US 5854144 A
A sheet material is provided having a smooth top and a continuous non-slip foam bottom. The material is created by laminating a printed plastic sheet to a foam material carried on a non-spun polyester fabric.
1. A nonslip, nonadhesive multilayer sheet material for covering household surfaces comprising:
a thin continuous non-woven fiber sheet having a top face and a bottom face;
a continuous uniform foam plastic layer permanently fixed to said non-woven fiber sheet bottom face; and,
a thin continuous sheet top layer adhesively bound to said non-woven fiber sheet top surface.
2. The sheet material of claim 1, wherein said foam plastic layer is approximately 0.034 to 0.04 inches thick.
3. The sheet material of claim 2, wherein said foam plastic layer is a non-skid aqueous dispersion based foam plastic layer.
4. The sheet material of claim 3, wherein said foam plastic layer is a polyurethane foam.
5. The sheet material of claim 4, wherein said non-woven fiber sheet is a spunbonded polyester non-woven fiber sheet.
6. The sheet material of claim 5, wherein said spunbonded polyester non-woven sheet material weighs about one ounce per square yard.
7. The sheet material of claim 6, wherein said thin continuous sheet top layer is polyvinyl chloride sheet approximately 0.004 inches to 0.008 inches thick.
8. The sheet material of claim 7, wherein said total thickness of said sheet material is approximately 0.044 inches and the thickness and characteristics of said sheet material are continuous across its width and over its length.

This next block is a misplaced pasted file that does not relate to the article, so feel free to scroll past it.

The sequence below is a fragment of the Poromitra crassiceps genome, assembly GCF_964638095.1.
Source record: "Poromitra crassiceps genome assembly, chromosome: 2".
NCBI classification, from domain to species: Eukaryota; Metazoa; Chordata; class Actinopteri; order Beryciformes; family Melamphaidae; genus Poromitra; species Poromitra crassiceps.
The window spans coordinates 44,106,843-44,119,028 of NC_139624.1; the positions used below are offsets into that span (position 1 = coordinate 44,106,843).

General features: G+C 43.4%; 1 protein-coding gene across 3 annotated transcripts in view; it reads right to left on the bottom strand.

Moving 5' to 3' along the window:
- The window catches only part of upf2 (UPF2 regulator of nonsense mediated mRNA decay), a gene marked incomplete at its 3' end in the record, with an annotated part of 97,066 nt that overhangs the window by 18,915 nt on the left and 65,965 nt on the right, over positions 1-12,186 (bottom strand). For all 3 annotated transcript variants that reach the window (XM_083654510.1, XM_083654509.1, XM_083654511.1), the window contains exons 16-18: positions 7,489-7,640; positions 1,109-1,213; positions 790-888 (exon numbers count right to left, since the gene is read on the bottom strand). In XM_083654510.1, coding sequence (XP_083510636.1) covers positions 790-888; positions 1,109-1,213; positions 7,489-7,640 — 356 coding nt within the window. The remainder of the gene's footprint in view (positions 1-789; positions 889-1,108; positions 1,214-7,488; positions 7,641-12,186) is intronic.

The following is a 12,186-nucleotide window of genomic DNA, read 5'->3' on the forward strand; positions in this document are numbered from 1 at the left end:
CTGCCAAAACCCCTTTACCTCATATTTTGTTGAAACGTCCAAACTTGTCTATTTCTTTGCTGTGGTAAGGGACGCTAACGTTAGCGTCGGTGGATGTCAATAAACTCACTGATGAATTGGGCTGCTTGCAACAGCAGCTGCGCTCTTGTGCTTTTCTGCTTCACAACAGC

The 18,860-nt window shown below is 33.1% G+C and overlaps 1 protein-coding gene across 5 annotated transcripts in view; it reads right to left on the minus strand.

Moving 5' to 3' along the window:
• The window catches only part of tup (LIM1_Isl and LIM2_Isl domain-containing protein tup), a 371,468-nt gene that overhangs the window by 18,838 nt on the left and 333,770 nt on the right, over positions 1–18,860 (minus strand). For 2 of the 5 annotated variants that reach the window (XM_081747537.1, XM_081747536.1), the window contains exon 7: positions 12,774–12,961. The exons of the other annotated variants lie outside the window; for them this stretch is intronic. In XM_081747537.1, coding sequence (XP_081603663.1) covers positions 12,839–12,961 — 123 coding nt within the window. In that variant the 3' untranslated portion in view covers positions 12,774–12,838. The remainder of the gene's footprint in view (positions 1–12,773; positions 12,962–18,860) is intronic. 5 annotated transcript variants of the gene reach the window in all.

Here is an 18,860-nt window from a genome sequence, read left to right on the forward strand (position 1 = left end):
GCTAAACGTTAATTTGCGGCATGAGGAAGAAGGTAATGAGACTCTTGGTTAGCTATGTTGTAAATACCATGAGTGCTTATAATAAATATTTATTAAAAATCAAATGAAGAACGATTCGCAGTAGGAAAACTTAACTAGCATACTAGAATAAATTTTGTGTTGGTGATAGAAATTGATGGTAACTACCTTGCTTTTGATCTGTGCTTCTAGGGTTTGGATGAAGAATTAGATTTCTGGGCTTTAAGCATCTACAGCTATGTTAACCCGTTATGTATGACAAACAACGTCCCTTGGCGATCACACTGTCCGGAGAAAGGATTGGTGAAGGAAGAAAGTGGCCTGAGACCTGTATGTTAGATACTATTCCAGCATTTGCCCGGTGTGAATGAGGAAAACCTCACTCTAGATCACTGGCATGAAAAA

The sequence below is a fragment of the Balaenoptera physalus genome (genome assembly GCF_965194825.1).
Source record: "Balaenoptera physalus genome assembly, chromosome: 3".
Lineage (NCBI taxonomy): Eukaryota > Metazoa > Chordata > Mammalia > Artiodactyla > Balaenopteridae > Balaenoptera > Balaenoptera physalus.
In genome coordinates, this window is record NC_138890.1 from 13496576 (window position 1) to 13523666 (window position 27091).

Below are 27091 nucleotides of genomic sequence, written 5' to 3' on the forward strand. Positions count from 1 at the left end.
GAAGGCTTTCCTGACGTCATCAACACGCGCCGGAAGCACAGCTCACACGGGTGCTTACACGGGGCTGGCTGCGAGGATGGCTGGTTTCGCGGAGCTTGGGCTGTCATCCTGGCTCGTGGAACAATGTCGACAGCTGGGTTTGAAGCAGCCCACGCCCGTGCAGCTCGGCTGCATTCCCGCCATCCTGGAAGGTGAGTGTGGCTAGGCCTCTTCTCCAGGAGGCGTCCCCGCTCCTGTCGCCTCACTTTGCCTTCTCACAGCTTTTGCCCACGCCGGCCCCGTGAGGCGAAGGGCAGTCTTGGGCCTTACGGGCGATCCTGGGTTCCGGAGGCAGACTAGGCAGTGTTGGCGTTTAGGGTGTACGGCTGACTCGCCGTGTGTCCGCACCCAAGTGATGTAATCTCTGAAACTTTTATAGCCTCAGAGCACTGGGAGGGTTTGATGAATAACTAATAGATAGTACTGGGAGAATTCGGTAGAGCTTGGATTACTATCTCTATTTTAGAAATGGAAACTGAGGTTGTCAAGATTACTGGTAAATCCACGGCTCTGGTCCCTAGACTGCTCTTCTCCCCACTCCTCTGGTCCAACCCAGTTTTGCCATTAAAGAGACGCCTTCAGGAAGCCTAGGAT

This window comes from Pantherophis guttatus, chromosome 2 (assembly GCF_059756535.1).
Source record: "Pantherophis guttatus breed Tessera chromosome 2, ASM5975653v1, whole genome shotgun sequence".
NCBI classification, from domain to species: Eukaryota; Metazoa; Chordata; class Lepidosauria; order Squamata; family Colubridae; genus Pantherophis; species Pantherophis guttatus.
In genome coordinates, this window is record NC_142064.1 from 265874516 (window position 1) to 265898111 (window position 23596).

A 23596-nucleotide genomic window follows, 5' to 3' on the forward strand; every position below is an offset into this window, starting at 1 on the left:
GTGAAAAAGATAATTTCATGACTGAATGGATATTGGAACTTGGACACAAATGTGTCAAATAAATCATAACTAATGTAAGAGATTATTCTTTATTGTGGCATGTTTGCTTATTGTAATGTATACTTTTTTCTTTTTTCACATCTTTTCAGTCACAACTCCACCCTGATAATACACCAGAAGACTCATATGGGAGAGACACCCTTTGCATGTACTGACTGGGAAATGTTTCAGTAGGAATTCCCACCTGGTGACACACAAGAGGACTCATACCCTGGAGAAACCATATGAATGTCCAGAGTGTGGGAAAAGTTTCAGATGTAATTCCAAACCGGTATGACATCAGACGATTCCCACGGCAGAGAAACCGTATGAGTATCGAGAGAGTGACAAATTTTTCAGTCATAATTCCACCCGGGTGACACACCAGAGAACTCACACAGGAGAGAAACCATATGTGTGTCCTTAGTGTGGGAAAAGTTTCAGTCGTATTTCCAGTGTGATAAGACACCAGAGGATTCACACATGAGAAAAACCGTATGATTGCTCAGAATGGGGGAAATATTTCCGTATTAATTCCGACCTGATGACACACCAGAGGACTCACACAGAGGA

9. The sheet material of claim 8, wherein said foam material has no apertures through its entire depth.
This invention relates to sheet material usable by a consumer to protect surfaces and more particularly to multilayer sheet material having uniform characteristics with a continuous decorative top surface and a continuous foam bottom surface.
BACKGROUND OF THE INVENTION
Consumers use a wide variety of sheet materials in and around the home as an underlayment and lining material. Decorative papers have been used for many years to line drawers and shelves. Some decorative papers are provided with an adhesive on one side to provide a more permanent lining. Plastic materials, such as polyvinyl chloride, have also been provided in sheet form for use by consumers as liners. Some of these plastic materials are provided as a simple sheet. Other plastic materials are provided with an adhesive on one side for a more permanent installation. For more than a year, consumers have also been provided with foam plastic materials for use as liners. These materials provide cushioning and are also less prone to slipping. One such material consists of a loosely woven fabric scrim with a foam polyvinyl chloride coating. This material is noncontinuous in that the openings between many of the adjacent scrim fibers remain open after the application of the foam. The foam has a nonslip characteristic but is not an adhesive. This material provides good cushioning and nonslip characteristics. It has been well received in the consumer marketplace and used widely as a lining material and underlayment. Such foam covered scrim sheet material is commercially available in various sizes. Companies such as Griptex Industries, Inc. of Alpharetta, Ga. and American Nonslip produce such materials commercially. Recently, non-continuous foam covered scrim sheets with a continuous paper or plastic top sheet have also been available.